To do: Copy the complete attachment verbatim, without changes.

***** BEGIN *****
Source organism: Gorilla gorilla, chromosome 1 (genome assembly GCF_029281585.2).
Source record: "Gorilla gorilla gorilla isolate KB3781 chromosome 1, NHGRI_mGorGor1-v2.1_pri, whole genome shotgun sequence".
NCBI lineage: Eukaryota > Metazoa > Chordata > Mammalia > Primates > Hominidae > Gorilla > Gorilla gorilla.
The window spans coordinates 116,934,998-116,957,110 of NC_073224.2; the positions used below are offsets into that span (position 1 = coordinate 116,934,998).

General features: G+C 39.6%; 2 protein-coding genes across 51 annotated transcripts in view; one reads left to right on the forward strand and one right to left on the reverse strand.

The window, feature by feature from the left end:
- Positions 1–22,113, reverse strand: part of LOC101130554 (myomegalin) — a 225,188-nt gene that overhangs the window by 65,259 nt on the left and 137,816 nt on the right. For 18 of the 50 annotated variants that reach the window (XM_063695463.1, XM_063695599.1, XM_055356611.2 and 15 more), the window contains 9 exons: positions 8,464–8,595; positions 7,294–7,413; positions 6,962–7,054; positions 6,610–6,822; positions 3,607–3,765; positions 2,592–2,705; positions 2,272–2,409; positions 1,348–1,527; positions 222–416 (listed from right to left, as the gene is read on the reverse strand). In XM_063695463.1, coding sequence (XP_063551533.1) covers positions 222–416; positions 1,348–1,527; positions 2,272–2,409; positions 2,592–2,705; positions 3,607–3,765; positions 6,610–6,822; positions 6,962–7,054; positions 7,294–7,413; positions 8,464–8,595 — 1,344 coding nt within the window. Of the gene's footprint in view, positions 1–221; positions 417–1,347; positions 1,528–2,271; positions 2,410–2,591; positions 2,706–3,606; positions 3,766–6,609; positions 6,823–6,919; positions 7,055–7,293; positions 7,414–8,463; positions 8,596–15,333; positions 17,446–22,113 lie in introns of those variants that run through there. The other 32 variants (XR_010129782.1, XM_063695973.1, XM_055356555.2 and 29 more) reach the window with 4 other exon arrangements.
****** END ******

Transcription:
Source organism: Gorilla gorilla, chromosome 1 (genome assembly GCF_029281585.2).
Source record: "Gorilla gorilla gorilla isolate KB3781 chromosome 1, NHGRI_mGorGor1-v2.1_pri, whole genome shotgun sequence".
NCBI lineage: Eukaryota > Metazoa > Chordata > Mammalia > Primates > Hominidae > Gorilla > Gorilla gorilla.
The window spans coordinates 116,934,998-116,957,110 of NC_073224.2; the positions used below are offsets into that span (position 1 = coordinate 116,934,998).

General features: G+C 39.6%; 2 protein-coding genes across 51 annotated transcripts in view; one reads left to right on the forward strand and one right to left on the reverse strand.

The window, feature by feature from the left end:
- Positions 1–22,113, reverse strand: part of LOC101130554 (myomegalin) — a 225,188-nt gene that overhangs the window by 65,259 nt on the left and 137,816 nt on the right. For 18 of the 50 annotated variants that reach the window (XM_063695463.1, XM_063695599.1, XM_055356611.2 and 15 more), the window contains 9 exons: positions 8,464–8,595; positions 7,294–7,413; positions 6,962–7,054; positions 6,610–6,822; positions 3,607–3,765; positions 2,592–2,705; positions 2,272–2,409; positions 1,348–1,527; positions 222–416 (listed from right to left, as the gene is read on the reverse strand). In XM_063695463.1, coding sequence (XP_063551533.1) covers positions 222–416; positions 1,348–1,527; positions 2,272–2,409; positions 2,592–2,705; positions 3,607–3,765; positions 6,610–6,822; positions 6,962–7,054; positions 7,294–7,413; positions 8,464–8,595 — 1,344 coding nt within the window. Of the gene's footprint in view, positions 1–221; positions 417–1,347; positions 1,528–2,271; positions 2,410–2,591; positions 2,706–3,606; positions 3,766–6,609; positions 6,823–6,919; positions 7,055–7,293; positions 7,414–8,463; positions 8,596–15,333; positions 17,446–22,113 lie in introns of those variants that run through there. The other 32 variants (XR_010129782.1, XM_063695973.1, XM_055356555.2 and 29 more) reach the window with 4 other exon arrangements.